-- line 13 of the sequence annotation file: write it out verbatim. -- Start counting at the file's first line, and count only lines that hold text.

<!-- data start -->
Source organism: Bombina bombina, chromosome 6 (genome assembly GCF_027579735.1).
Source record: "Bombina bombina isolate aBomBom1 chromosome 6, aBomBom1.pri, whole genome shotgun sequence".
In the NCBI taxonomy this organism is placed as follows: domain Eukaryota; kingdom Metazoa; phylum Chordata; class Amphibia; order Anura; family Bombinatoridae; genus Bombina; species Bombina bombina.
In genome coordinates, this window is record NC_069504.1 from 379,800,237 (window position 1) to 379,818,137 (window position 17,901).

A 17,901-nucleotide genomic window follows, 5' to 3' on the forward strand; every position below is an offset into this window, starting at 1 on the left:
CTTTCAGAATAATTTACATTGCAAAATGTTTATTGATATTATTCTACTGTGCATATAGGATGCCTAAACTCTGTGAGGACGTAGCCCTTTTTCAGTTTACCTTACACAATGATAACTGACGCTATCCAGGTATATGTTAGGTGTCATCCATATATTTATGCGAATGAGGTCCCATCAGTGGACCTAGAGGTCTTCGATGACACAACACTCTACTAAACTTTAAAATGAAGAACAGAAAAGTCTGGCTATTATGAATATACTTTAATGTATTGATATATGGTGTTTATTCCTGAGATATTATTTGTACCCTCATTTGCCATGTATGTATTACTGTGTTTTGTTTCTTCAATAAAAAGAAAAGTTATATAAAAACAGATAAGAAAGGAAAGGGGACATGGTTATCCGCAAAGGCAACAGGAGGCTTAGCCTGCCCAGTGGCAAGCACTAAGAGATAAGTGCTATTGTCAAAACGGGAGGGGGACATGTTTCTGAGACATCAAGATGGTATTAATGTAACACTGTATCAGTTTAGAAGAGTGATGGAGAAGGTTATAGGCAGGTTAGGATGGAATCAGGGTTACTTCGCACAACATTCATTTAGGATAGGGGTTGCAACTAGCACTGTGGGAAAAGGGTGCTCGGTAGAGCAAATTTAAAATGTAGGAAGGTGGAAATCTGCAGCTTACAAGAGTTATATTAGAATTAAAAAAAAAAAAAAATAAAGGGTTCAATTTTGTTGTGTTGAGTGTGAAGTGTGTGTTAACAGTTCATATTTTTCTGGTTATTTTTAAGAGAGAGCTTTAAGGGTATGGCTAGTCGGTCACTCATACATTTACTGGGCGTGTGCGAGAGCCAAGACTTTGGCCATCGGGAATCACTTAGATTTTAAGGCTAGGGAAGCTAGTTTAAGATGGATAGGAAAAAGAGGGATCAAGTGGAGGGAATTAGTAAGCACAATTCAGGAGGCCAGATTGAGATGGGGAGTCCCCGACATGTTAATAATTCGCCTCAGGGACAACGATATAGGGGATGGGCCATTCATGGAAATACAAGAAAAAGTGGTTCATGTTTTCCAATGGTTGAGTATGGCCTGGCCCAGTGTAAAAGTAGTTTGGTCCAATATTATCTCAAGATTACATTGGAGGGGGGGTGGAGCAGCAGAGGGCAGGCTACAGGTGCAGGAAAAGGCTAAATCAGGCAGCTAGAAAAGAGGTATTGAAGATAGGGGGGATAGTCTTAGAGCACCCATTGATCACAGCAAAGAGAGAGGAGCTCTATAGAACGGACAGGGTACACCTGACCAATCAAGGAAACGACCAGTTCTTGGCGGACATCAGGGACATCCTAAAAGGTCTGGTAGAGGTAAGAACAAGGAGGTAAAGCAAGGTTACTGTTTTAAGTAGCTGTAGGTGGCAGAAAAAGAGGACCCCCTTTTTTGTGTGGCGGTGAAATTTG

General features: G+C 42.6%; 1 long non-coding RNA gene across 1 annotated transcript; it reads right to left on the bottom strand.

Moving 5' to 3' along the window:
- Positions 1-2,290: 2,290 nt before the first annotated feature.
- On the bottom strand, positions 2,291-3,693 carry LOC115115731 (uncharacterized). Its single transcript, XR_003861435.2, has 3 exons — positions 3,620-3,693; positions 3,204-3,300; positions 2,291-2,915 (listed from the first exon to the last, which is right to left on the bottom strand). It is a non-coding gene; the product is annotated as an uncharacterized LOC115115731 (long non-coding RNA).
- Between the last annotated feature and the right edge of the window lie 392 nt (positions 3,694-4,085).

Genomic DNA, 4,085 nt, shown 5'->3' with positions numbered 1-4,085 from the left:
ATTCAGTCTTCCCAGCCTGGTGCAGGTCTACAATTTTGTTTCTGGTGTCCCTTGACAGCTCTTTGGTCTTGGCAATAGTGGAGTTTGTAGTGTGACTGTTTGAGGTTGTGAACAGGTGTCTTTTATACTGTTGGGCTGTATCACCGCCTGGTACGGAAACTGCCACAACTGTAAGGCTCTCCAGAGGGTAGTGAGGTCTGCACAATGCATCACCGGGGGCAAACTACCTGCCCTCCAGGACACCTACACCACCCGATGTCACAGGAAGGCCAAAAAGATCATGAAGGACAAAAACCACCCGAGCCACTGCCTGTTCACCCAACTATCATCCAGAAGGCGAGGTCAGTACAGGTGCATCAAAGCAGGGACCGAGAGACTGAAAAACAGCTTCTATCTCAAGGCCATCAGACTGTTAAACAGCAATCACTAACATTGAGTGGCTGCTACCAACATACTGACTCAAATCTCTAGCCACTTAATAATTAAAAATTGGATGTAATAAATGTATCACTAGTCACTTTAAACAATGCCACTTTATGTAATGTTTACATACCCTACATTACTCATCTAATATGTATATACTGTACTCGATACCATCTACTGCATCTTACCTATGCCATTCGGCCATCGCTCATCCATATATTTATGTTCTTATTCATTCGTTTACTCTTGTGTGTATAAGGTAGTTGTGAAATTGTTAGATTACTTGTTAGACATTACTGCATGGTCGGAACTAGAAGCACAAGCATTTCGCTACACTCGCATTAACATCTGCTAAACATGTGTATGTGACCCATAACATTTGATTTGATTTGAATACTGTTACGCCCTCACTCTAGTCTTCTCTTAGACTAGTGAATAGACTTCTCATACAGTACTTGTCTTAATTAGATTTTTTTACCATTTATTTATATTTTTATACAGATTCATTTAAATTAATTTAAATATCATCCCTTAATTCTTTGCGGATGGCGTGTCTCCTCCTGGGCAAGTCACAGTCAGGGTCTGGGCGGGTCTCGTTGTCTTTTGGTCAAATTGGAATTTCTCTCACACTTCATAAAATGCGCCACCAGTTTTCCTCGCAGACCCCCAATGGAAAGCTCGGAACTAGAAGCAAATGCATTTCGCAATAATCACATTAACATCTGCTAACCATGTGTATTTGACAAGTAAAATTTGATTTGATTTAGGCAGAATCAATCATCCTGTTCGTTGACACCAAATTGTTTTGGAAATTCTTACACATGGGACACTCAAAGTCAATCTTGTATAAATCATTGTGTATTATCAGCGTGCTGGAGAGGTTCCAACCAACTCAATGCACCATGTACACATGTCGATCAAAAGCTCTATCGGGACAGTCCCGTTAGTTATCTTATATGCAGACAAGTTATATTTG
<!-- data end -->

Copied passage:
ATTCAGTCTTCCCAGCCTGGTGCAGGTCTACAATTTTGTTTCTGGTGTCCCTTGACAGCTCTTTGGTCTTGGCAATAGTGGAGTTTGTAGTGTGACTGTTTGAGGTTGTGAACAGGTGTCTTTTATACTGTTGGGCTGTATCACCGCCTGGTACGGAAACTGCCACAACTGTAAGGCTCTCCAGAGGGTAGTGAGGTCTGCACAATGCATCACCGGGGGCAAACTACCTGCCCTCCAGGACACCTACACCACCCGATGTCACAGGAAGGCCAAAAAGATCATGAAGGACAAAAACCACCCGAGCCACTGCCTGTTCACCCAACTATCATCCAGAAGGCGAGGTCAGTACAGGTGCATCAAAGCAGGGACCGAGAGACTGAAAAACAGCTTCTATCTCAAGGCCATCAGACTGTTAAACAGCAATCACTAACATTGAGTGGCTGCTACCAACATACTGACTCAAATCTCTAGCCACTTAATAATTAAAAATTGGATGTAATAAATGTATCACTAGTCACTTTAAACAATGCCACTTTATGTAATGTTTACATACCCTACATTACTCATCTAATATGTATATACTGTACTCGATACCATCTACTGCATCTTACCTATGCCATTCGGCCATCGCTCATCCATATATTTATGTTCTTATTCATTCGTTTACTCTTGTGTGTATAAGGTAGTTGTGAAATTGTTAGATTACTTGTTAGACATTACTGCATGGTCGGAACTAGAAGCACAAGCATTTCGCTACACTCGCATTAACATCTGCTAAACATGTGTATGTGACCCATAACATTTGATTTGATTTGAATACTGTTACGCCCTCACTCTAGTCTTCTCTTAGACTAGTGAATAGACTTCTCATACAGTACTTGTCTTAATTAGATTTTTTTACCATTTATTTATATTTTTATACAGATTCATTTAAATTAATTTAAATATCATCCCTTAATTCTTTGCGGATGGCGTGTCTCCTCCTGGGCAAGTCACAGTCAGGGTCTGGGCGGGTCTCGTTGTCTTTTGGTCAAATTGGAATTTCTCTCACACTTCATAAAATGCGCCACCAGTTTTCCTCGCAGACCCCCAATGGAAAGCTCGGAACTAGAAGCAAATGCATTTCGCAATAATCACATTAACATCTGCTAACCATGTGTATTTGACAAGTAAAATTTGATTTGATTTAGGCAGAATCAATCATCCTGTTCGTTGACACCAAATTGTTTTGGAAATTCTTACACATGGGACACTCAAAGTCAATCTTGTATAAATCATTGTGTATTATCAGCGTGCTGGAGAGGTTCCAACCAACTCAATGCACCATGTACACATGTCGATCAAAAGCTCTATCGGGACAGTCCCGTTAGTTATCTTATATGCAGACAAGTTATATTTG